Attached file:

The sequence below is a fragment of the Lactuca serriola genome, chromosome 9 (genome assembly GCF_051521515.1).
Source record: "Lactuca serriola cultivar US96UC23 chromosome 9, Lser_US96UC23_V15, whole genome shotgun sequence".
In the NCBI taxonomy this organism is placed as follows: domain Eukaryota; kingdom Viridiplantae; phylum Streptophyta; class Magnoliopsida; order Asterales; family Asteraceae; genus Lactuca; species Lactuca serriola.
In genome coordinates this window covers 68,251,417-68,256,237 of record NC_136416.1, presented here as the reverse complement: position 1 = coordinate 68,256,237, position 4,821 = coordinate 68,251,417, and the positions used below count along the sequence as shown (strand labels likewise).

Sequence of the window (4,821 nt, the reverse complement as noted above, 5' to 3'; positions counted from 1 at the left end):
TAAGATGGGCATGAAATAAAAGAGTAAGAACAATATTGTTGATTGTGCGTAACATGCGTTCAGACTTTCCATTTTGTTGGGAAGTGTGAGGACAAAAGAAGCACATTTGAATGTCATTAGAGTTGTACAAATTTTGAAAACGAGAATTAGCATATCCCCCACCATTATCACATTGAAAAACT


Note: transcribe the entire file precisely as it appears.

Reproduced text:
The sequence below is a fragment of the Lactuca serriola genome, chromosome 9 (genome assembly GCF_051521515.1).
Source record: "Lactuca serriola cultivar US96UC23 chromosome 9, Lser_US96UC23_V15, whole genome shotgun sequence".
In the NCBI taxonomy this organism is placed as follows: domain Eukaryota; kingdom Viridiplantae; phylum Streptophyta; class Magnoliopsida; order Asterales; family Asteraceae; genus Lactuca; species Lactuca serriola.
In genome coordinates this window covers 68,251,417-68,256,237 of record NC_136416.1, presented here as the reverse complement: position 1 = coordinate 68,256,237, position 4,821 = coordinate 68,251,417, and the positions used below count along the sequence as shown (strand labels likewise).

Sequence of the window (4,821 nt, the reverse complement as noted above, 5' to 3'; positions counted from 1 at the left end):
TAAGATGGGCATGAAATAAAAGAGTAAGAACAATATTGTTGATTGTGCGTAACATGCGTTCAGACTTTCCATTTTGTTGGGAAGTGTGAGGACAAAAGAAGCACATTTGAATGTCATTAGAGTTGTACAAATTTTGAAAACGAGAATTAGCATATCCCCCACCATTATCACATTGAAAAACT